More than 6 million patients are cared for in an intensive care unit annually in the United States, and millions more internationally. Acute respiratory failure (ARF) is a common indication for intensive care unit admission, one that afflicts more than half of critically ill patients. Acute respiratory distress syndrome (ARDS) is a severe, life-threatening form of ARF. With advances in care over the last 50 years, the majority of ARF and ARDS patients survive. The survivorship literature is largely one that describes functional impairments and reduced quality of life after critical illness. In this review article, we put forth the concept that ARDS is a precursor to post–intensive care syndrome, defined as new or worsening impairments in cognition, mental health, and/or physical health after critical illness. This “precursor” paradigm is suggested as a means to a better end for patients with ARDS, by detailing care provisions and strategies to optimize short-term and long-term outcomes.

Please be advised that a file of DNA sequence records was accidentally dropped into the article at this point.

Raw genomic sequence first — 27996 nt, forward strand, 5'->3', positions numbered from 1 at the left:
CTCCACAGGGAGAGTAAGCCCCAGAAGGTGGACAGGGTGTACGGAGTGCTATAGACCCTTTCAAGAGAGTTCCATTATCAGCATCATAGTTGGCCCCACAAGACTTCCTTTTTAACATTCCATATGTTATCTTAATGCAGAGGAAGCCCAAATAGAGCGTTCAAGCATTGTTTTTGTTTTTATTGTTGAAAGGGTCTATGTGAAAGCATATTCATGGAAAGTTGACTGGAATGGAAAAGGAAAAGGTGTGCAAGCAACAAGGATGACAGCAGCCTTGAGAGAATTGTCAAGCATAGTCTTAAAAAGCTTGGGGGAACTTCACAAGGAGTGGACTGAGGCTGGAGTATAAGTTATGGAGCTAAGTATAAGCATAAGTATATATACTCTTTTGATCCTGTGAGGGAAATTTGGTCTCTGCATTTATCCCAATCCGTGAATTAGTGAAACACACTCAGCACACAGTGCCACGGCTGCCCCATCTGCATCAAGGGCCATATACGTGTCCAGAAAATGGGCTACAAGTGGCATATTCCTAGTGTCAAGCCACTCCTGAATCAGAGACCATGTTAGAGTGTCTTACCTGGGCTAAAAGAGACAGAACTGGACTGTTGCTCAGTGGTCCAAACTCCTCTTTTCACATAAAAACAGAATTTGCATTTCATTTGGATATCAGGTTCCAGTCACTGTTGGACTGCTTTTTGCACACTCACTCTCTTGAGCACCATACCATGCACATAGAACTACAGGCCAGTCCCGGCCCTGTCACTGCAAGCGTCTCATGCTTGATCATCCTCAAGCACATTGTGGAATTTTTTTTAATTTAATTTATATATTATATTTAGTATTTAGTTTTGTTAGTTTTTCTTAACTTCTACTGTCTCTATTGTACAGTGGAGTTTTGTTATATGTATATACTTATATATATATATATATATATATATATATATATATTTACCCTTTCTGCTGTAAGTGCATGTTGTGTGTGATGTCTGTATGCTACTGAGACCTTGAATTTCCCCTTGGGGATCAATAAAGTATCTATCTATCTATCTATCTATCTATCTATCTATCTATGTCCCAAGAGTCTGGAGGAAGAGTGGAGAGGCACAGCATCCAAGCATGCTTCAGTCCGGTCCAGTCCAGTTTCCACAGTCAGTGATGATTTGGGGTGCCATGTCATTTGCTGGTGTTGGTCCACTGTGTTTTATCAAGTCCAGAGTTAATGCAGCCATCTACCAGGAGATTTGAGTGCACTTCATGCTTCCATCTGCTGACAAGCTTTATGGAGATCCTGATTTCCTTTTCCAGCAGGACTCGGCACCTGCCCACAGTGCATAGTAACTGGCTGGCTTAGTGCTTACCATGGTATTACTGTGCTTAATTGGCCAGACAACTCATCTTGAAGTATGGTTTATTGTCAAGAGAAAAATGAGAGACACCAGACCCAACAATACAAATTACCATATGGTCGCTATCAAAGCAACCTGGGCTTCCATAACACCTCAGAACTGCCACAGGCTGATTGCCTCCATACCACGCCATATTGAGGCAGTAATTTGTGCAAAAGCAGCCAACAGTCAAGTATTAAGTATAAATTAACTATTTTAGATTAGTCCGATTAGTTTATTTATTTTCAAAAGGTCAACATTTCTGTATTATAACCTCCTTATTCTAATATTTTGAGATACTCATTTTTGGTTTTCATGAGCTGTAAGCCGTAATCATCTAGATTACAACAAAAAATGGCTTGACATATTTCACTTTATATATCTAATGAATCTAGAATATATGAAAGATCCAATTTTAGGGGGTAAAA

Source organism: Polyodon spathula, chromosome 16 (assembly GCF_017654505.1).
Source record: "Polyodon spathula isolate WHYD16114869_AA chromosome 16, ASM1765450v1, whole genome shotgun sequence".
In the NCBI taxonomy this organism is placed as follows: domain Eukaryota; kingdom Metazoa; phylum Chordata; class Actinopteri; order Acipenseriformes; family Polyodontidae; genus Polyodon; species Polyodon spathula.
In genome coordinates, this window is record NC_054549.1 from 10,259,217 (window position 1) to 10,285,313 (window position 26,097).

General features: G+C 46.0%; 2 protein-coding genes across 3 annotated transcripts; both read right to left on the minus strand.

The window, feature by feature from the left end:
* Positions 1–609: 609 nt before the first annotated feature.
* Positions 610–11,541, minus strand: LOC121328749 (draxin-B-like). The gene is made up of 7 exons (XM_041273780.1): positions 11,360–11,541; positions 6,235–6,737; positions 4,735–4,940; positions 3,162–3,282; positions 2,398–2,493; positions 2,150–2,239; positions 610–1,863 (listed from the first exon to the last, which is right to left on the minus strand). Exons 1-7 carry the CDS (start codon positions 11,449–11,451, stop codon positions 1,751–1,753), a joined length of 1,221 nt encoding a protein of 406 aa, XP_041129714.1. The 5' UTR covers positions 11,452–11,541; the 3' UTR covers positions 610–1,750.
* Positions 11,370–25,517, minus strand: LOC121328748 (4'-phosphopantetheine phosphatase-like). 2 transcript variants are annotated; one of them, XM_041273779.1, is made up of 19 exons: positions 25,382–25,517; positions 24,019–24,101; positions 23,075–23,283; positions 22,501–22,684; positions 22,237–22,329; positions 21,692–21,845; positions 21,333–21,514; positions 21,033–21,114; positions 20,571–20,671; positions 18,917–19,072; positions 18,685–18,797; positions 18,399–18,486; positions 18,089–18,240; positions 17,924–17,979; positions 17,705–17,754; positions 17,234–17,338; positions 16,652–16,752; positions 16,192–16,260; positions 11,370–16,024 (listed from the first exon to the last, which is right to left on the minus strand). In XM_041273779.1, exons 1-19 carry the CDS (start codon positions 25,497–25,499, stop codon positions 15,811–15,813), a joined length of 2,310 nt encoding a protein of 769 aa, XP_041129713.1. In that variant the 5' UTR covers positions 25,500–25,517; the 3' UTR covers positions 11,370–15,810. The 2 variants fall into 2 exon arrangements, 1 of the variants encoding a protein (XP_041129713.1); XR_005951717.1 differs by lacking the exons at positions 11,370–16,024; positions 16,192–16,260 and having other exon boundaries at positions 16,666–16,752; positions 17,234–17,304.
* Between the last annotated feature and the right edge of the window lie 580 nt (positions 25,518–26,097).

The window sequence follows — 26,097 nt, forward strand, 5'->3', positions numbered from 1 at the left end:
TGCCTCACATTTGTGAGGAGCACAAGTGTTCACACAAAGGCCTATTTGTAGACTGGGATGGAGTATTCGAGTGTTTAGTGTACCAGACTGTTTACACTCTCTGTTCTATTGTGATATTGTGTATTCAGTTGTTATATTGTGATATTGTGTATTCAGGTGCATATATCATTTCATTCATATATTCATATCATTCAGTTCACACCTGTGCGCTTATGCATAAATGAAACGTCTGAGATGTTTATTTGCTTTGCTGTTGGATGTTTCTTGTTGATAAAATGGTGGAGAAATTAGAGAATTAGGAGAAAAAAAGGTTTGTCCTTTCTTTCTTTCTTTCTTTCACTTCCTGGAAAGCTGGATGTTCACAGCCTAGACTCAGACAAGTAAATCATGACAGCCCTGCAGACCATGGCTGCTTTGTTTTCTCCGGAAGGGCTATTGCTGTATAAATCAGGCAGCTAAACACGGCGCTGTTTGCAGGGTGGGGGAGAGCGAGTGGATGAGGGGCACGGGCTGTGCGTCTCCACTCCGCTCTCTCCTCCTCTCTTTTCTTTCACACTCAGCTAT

*NHS Greater Glasgow and Clyde, Glasgow Royal Infirmary
†University of Glasgow, School of Medicine, Dentistry, and Nursing, Glasgow, Scotland
‡Division of Pulmonary, Allergy, and Critical Care Medicine
§Center for Clinical Epidemiology and Biostatistics, Perelman School of Medicine at the University of Pennsylvania, Philadelphia, PA
∥Division of Pulmonary, Allergy, and Critical Care Medicine, Massachusetts General Hospital, Harvard Medical School, Boston, MA
Disclosure: The authors declare that they have no conflicts of interest.
Address correspondence to: Mark E. Mikkelsen, MD, MSCE, Division of Pulmonary, Allergy, and Critical Care, Perelman School of Medicine, University of Pennsylvania, Gates 05042, 3400 Spruce Street, Philadelphia, PA 19104. E-mail: email@example.com.